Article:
--For breakfast: Soya milk, Juice, Chirwa, Potato fries, Saboodana, Dosa, Idli, Cheela ,Fruitso For lunch/ dinner: Soups without milk, Chapati made from GFCF flour, dal, whole pulses, vegetable, curd from soya milk, rice, khichri, fried rice with vegetables
--For snacks: potato chips, banana chips, popcorn, cake and biscuits made from non-wheat flours (cocoa can be used in cake and biscuit recipes), fruits, vegetable cutlets, vada, pakori, murmura, rice noodles.
--For sweets: besan ladoo, boondi ladoo, petha, coconut barfi, other non-wheat and non-milk sweets, ice lollies , jellies, peppermint polo, sweet candies.
--For juices: all juices, cold drinks (watch out for the sugar content in them, as some kids tend to get hyperactive.)

Kelloggs products that do not have wheat can be used. These are fortified with calcium and iron.


GFCF Recipes

Soya milk
Roast Soya bean at 800 C for 20 minutes
Soak them for 8 hours.
Grind into a paste
Add 5 parts water and boil.
Then sieve it through a fine cloth.
Add water to make it of the consistency of milk.
Refrigerate.
Add sugar or any flavoring for taste.

GFCF flour
Suitable for roti or try any other combination
1 parts soya bean
1 parts chana
3 part jwar

Cake
Replace butter with1 part oil and1 part ghee
Replace maida with1 part rice flour, 1 part GFCF flour
1 part corn flour
Replace sugar with Brown sugar or gur (complex sugars are better than simple sugars)
Follow usual cake recipe.

Eggless cake
(Egg can be given in GFCF diet, but if someone is a pure vegetarian or is allergic to egg they can try this)
Replace every 2 eggs with 1 teaspoon baking powder and any liquid such as soya milk, juice or water, to make the right consistency.

Biscuits
Use the cake ingredients and follow any biscuit recipe.

Bread
Bread can be made the same way as the pizza base.Without gluten the bread may not be as soft. We can try using a solution of gondh which is a kind of edible gum available in the market.
Ingredients
2 cups white rice flour
2 cups soya flour / chickpea flour
1/4 cup sugar
4 tsp xanthan gum or gondh
1½ tsp salt
4 tbsp oil
1 cup water
1 tsp cider vinegar
½ cup warm water mixed with 2tsp sugar
4 tsp dried yeast
3 eggs
Method
Combine the first 5 ingredients in a large bowl. Add the yeast to the sugar water and let stand to 'proof' for about 15 mins (or less). Mix oil, vinegar and 1 cup of water, then beat in the eggs. Add the oil mixture and then the yeast mixture to the dry ingredients and beat. If necessary add a little more water. Beat preferably in a heavy-duty mixer; if not beat by hand. The softer the dough the softer the bread! Form the dough into whatever you want (rolls, pizza base or bread). Grease the loaf tin and put the dough into it and keep it in a warm place until risen. Sprinkle with sesame or poppy seeds. Bake until golden brown. In my oven the bread took about 50 mins. You will have to experiment with your own oven.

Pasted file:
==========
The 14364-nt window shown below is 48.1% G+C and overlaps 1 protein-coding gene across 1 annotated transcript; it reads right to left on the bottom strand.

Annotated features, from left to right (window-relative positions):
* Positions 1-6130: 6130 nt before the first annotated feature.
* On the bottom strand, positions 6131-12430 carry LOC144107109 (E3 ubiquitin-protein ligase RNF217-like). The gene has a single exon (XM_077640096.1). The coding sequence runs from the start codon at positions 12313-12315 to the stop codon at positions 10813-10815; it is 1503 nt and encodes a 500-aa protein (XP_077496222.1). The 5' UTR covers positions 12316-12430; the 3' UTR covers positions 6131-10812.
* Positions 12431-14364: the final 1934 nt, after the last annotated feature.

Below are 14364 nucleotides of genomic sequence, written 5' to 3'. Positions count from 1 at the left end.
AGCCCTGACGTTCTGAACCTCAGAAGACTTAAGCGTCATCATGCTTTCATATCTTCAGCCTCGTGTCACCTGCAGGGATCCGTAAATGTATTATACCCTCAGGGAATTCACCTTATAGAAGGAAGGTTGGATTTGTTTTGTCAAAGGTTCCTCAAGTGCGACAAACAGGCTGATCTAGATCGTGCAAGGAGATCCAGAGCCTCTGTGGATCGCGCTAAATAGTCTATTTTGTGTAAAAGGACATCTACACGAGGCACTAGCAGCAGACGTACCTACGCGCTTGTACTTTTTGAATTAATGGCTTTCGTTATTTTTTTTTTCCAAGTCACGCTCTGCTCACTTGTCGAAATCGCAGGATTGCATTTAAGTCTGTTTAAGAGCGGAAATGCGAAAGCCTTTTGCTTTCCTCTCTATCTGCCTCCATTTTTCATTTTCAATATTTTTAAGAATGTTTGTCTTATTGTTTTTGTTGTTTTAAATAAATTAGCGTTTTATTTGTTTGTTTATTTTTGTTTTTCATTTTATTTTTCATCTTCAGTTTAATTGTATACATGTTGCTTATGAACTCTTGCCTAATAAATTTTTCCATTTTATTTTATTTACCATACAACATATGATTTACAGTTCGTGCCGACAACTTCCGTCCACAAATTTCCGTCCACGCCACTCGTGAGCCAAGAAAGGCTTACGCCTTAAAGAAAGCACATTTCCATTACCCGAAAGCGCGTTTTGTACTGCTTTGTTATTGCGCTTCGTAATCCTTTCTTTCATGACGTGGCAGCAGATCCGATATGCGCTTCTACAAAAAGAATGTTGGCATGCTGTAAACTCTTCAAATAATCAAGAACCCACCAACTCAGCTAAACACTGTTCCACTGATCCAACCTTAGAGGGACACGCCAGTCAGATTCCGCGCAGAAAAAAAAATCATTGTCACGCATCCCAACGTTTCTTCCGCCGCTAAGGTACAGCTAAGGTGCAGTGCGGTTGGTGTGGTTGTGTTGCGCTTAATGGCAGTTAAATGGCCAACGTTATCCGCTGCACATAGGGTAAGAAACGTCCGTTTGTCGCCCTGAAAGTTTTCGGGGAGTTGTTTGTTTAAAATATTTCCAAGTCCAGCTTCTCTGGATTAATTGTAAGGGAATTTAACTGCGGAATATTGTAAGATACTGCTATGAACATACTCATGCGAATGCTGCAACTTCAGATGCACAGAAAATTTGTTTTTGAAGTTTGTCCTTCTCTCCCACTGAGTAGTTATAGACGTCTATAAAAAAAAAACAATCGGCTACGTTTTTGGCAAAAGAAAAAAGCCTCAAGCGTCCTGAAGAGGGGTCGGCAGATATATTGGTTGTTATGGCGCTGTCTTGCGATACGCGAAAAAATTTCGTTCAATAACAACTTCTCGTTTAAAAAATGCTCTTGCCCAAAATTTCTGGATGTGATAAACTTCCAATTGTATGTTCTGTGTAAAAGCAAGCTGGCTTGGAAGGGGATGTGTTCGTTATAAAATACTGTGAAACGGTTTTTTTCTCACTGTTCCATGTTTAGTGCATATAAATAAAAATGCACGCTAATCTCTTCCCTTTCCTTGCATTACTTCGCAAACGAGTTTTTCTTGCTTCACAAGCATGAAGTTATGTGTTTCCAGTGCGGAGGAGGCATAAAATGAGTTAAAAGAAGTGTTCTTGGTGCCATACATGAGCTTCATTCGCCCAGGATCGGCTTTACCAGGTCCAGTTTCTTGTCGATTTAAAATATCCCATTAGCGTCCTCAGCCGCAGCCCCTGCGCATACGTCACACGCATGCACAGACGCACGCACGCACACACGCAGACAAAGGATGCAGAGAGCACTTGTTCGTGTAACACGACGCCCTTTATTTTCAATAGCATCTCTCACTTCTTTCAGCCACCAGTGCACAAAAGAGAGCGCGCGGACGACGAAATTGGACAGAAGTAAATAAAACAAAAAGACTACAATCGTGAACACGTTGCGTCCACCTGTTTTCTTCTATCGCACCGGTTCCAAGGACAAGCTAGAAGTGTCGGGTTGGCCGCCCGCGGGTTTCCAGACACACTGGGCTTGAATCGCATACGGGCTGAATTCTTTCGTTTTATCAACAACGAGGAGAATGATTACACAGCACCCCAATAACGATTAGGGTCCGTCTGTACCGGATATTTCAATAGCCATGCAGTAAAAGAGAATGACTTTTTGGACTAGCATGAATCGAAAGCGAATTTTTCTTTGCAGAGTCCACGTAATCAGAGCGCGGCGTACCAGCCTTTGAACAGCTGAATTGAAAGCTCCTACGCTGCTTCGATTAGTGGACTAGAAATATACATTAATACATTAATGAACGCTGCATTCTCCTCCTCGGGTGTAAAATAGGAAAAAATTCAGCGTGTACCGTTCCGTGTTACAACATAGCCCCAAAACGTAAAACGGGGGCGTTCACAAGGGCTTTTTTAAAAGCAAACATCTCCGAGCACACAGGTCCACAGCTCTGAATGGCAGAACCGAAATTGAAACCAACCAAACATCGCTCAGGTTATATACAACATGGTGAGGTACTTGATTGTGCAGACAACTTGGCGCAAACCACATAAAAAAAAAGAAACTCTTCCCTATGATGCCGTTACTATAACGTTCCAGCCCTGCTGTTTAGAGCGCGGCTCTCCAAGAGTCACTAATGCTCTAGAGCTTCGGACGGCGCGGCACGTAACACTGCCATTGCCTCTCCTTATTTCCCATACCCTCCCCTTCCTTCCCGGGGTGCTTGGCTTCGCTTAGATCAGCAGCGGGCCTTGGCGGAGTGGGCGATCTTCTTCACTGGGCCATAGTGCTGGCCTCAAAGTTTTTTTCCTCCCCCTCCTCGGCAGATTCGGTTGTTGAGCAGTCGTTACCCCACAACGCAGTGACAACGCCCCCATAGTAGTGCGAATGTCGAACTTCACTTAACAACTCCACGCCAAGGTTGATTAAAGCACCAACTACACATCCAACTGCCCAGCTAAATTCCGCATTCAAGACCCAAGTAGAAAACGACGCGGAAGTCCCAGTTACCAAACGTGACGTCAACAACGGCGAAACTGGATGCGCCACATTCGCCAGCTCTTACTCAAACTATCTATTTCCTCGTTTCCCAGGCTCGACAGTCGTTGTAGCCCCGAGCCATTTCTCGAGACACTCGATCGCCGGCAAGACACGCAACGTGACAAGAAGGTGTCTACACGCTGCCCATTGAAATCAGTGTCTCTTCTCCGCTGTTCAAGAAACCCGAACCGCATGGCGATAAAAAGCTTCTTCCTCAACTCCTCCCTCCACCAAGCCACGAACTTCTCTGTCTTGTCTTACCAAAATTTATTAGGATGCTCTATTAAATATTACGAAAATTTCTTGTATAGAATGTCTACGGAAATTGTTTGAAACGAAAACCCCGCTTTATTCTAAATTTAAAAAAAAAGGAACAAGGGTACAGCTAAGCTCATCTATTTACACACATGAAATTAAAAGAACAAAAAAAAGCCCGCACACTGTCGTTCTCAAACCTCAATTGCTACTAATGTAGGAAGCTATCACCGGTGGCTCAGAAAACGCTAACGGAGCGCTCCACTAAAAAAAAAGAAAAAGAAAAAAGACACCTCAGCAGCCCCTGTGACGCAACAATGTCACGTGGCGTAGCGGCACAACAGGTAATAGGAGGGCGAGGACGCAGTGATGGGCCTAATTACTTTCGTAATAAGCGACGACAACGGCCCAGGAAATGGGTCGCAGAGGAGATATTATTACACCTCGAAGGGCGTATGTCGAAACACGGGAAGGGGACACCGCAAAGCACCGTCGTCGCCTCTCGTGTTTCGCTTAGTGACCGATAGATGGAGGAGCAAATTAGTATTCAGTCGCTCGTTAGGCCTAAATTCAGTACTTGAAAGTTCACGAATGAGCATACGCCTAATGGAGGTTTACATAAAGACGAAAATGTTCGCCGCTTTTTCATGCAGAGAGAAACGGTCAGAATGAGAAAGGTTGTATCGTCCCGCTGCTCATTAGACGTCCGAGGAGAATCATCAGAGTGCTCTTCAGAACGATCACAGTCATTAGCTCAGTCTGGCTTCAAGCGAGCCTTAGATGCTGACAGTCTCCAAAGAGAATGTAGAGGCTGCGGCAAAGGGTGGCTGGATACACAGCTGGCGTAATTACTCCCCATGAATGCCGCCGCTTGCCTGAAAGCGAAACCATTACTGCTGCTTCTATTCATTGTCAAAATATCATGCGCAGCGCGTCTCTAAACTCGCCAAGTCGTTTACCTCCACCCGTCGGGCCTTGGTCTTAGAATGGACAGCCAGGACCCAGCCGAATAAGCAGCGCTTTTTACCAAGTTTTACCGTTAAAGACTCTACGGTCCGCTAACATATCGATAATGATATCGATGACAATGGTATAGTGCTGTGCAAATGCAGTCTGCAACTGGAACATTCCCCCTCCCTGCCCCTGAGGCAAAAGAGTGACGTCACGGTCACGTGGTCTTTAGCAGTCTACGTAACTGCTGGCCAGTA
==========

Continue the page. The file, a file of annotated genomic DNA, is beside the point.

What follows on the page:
Makes an excellent Pizza base also.

Pizza
Make the pizza base from the GFCF flour, rice flour and corn flour. Mix yeast with the flour and let the dough rise for 3-4 hours in a warm place. Use paneer made from soya milk instead of cheese.

Chocolate Soynut Cookies
Ingredients
3 cups light brown sugar
2 cups vegetable oil
4 large eggs
4 cups all purpose GFCF flour
1 tsp salt
2 tsp baking soda
2 tbs soymilk
2 tsp vanilla
2 cups roasted soynuts(soaked and then roasted),chopped
2 tbs cocoa powder

Method
Preheat oven to 375o F. Beat oil and sugar in a large bowl. Add eggs one at a time, beating well after each addition. Mix in baking soda, salt, all purpose flour and cocoa gradually along with soymilk and vanilla. Stir in soynuts. Drop by rounded teaspoons onto greased baking sheets. Bake for 8 - 10 minutes or until golden brown. Cool 1 minute and remove to wire rack to cool.

Zubin's Story
Nasreen Mazumdar

A mother shares how a special diet has accelerated her son's progress

I would like to share with the readers the reasons why I believe a special diet is necessary for our children. Many children with autism have trouble digesting certain proteins called glutens (found mostly in wheat, oats, rye and barley) and casein (found in diary products). Gluten and casein contain certain amino acid chains called peptides. The digestive systems of individuals with autism have difficulty in breaking these peptides into simple structures. As a result, these peptides leave the intestine and reach the brain through the blood stream and react at certain sites in the brain. These may then radically affect behaviour, cognitive abilities, emotions, pain thresholds and even sound sensitivity. They also react with areas of the brain which are involved in speech and auditory integration.

I first became aware of these facts when I started my fight with autism, that certain foods can actually be detrimental to our children. Yet, I had not planned to change my son's diet as I was not sure how far it was going to make any difference. Moreover it was difficult to find substitutes for the kinds of common foods to be excluded eg wheat and dairy products. It wasn't until I read a book by Lynn M. Hamilton titled "Facing Autism" that I began to seriously consider the idea. A report published in Autism News also influenced my decision.